Although I hypothesized that Japanese Canadians would be seen as the Yellow Peril, the absence of this frame makes sense if one considers the social context within which the Globe and Mail operates. Although it has been a nationally distributed newspaper since the 1980s, it is located in Toronto and principally reflects the views of Toronto residents. In the decades following the Second World War, it was, in fact, an Ontario newspaper. As history shows, Japanese Canadians were viewed as a threat in British Columbia in the years before the Second World War because of their geographical concentration and large numbers. However, other provinces did not view them in this light (Adachi 1991).
After the 1940s, when Japanese Canadians were relocated to Ontario, they were too small a group and too dispersed to constitute a threat. Before 1941 no more than 300 Japanese Canadians lived in Ontario (Makabe 1979, 136). Due to the redistribution of this community during the Second World War, the Japanese population in Toronto numbered 4,600 in 1951. By 1971 the Toronto Japanese population had risen to 11,600. Yet, continuing the government-imposed resettlement policy of dispersal, Japanese families avoided living in close proximity to each other. No census area in Toronto contained a Japanese Canadian cluster of over 2%. To the relief of politicians and the Issei and Nisei themselves, the movement of Japanese Canadians into Toronto was not met with hostility (Takata 1983). However, it is important to note that if the analysis extended to the period before and during the Second World War or to British Columbia newspapers, the Yellow Peril frame might very well have been found.
The Unthreatening Community Frame: 1946-1980
The expansion of the postwar economy and the decreased visibility of the community enabled Japanese Canadians to become upwardly mobile economically, a right denied to them by law in British Columbia before the war (Makabe 1979, 137). This was paralleled by Japan becoming one of the most powerful nations in the world, which may have helped Japanese Canadians become more accepted in Canada. By the early 1970s, the majority of Japanese Canadians had achieved middle-class status and an even higher than average educational level than the general Toronto population (ibid. 139).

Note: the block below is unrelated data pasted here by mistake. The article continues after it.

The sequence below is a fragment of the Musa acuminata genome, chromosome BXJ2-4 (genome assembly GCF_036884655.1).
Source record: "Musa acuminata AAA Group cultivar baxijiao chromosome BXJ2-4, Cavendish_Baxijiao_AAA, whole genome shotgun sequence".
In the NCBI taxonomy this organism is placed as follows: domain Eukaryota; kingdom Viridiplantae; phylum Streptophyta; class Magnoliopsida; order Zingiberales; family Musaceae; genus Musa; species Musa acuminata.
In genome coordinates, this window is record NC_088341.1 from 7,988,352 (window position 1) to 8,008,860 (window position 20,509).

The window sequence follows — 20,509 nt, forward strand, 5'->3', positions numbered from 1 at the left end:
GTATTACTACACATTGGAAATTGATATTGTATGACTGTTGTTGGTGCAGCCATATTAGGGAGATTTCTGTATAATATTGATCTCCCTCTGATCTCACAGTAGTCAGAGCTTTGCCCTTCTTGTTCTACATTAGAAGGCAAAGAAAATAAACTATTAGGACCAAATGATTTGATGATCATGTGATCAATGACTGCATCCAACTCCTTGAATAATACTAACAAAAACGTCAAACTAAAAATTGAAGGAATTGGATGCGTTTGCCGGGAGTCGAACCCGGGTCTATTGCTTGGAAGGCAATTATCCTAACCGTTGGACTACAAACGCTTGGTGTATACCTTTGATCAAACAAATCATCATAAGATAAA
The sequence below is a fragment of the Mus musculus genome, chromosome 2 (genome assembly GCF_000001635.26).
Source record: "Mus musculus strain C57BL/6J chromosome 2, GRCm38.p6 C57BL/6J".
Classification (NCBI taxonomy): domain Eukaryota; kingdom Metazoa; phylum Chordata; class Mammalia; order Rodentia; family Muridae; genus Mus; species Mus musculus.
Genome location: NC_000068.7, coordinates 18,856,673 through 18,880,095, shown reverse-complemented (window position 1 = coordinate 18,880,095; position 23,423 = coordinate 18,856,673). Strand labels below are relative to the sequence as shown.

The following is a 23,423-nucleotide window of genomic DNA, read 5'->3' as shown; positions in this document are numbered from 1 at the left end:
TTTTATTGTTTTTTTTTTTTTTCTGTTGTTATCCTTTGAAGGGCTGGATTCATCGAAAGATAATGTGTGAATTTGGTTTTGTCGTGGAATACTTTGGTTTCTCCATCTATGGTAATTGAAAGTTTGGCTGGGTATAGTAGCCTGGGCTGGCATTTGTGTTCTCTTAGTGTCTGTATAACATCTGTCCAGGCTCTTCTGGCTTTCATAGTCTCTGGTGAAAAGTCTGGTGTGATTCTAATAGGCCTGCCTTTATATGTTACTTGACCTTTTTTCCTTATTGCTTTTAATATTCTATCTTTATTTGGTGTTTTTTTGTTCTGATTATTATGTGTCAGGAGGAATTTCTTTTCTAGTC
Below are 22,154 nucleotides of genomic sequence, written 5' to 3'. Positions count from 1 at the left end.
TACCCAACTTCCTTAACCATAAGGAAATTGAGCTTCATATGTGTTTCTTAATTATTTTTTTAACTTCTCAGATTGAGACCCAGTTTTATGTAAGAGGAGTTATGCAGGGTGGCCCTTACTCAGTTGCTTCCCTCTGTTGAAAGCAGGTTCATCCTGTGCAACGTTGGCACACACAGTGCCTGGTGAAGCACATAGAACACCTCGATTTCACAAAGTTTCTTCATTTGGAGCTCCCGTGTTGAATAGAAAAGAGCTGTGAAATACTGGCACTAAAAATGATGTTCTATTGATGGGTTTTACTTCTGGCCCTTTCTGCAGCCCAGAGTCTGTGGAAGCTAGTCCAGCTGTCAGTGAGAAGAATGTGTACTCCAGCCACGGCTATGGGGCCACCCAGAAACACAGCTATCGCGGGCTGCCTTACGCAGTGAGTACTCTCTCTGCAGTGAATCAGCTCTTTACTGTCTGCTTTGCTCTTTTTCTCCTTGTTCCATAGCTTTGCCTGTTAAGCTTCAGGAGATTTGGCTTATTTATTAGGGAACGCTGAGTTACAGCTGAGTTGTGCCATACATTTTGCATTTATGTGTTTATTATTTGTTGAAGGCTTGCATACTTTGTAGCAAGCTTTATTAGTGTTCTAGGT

The government policy of dispersing Japanese Canadians across Canada was intended to weaken them as an economic and social threat by cutting their ties to the Japanese Canadian community and forcing them to integrate into mainstream Canadian society. The dispersal of Japanese Canadians acted as the structural impetus for integration. At first glance, it may not seem surprising that Japanese Canadians integrated so completely into Canadian society. However, their rapid integration was not a pattern forced upon Japanese Canadians. Many Nisei rejected Japanese ties and tradition (Takata 1983). Japanese Canadian churches and ethnic organizations actively tried to frame themselves to other Canadians and the media as assimilable, normal Canadians. This is reflected clearly in the Globe and Mail As the community gained economic success, the orientation of the postwar ethnic associations shifted from one of welfare, education, and language services to social, cultural, and human rights issues (Sunahara 1979, 13).
The Justified Victims Frame: 1981-1990
The Japanese Canadians' successful effort to gain an apology and financial compensation for their internment from the Canadian government is a striking example of the success of the Japanese Canadians in framing themselves. As social movement scholars have stated, a new and legitimate story can result in positive attention by the mass media (Howard-Hassmann 2004, 829). This publicity will help the movement gain members and legitimize the movement. Combined with political pressure, the possibility of political elites picking up the cause increases (ibid.). In 1984 the National Association of Japanese Canadians passed a resolution to seek redress for injustices they experienced during the Second World War. Japanese Canadian activists received widespread support from religious, political, and social groups, including the Globe and Mail. Key to the success of the movement was the quantity and degree of positive press coverage in Canada, in comparison to the United States (Omatsu 1992).
In January 1985, in the first and most important meeting of activists with the Globe and Mail and the Toronto Star, Roger Obata, Don Rosenbloom, and Maryka Omatsu met with the editorial staff of the newspapers. The staff was supportive, and for the next four years, both newspapers continued to sympathetically cover the issue (ibid.). During this time, although the Globe and Mail supported Brian Mulroney's economically conservative policies, it supported liberal social policies like gay rights and decriminalizing drugs (Hayes 1992). Thus, supporting the redress movement came at a time when the newspaper generally supported policies of multiculturalism and equity.
The Model Minority Frame: 1991-2000
After the redress settlement, the Globe and Mail switched to a different frame to characterize Japanese Canadians. The model minority stereotype focuses on a narrow range of characteristics and attributes them to the whole group. Although the Model Minority Frame appears similar to the Unthreatening Community Frame, the Model Minority Frame differs in the narrowly hyper-successful way Asians are portrayed. Japanese Canadians are characterized as brilliant, highly educated, hardworking, all-Canadian minority success stories. The frame wrongly assumes that all Japanese Canadians have a superior work ethic and high socioeconomic status (Paek and Shah 2003, 239).